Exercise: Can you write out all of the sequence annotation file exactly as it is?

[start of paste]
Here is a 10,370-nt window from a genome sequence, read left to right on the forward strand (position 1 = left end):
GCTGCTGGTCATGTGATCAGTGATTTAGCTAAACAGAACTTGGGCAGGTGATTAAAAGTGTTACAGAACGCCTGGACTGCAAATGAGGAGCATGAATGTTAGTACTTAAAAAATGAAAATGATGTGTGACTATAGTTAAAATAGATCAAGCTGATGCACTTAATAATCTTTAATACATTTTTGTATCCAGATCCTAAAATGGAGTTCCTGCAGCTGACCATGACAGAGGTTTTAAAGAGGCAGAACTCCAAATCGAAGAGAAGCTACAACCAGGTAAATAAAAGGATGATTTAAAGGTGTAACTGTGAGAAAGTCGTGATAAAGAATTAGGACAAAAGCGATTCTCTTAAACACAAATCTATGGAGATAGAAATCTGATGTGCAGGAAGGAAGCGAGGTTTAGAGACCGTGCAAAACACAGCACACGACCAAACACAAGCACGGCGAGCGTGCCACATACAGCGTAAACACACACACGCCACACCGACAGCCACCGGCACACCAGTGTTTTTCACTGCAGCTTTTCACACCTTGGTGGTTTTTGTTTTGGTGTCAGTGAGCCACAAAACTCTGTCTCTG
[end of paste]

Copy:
Here is a 10,370-nt window from a genome sequence, read left to right on the forward strand (position 1 = left end):
GCTGCTGGTCATGTGATCAGTGATTTAGCTAAACAGAACTTGGGCAGGTGATTAAAAGTGTTACAGAACGCCTGGACTGCAAATGAGGAGCATGAATGTTAGTACTTAAAAAATGAAAATGATGTGTGACTATAGTTAAAATAGATCAAGCTGATGCACTTAATAATCTTTAATACATTTTTGTATCCAGATCCTAAAATGGAGTTCCTGCAGCTGACCATGACAGAGGTTTTAAAGAGGCAGAACTCCAAATCGAAGAGAAGCTACAACCAGGTAAATAAAAGGATGATTTAAAGGTGTAACTGTGAGAAAGTCGTGATAAAGAATTAGGACAAAAGCGATTCTCTTAAACACAAATCTATGGAGATAGAAATCTGATGTGCAGGAAGGAAGCGAGGTTTAGAGACCGTGCAAAACACAGCACACGACCAAACACAAGCACGGCGAGCGTGCCACATACAGCGTAAACACACACACGCCACACCGACAGCCACCGGCACACCAGTGTTTTTCACTGCAGCTTTTCACACCTTGGTGGTTTTTGTTTTGGTGTCAGTGAGCCACAAAACTCTGTCTCTG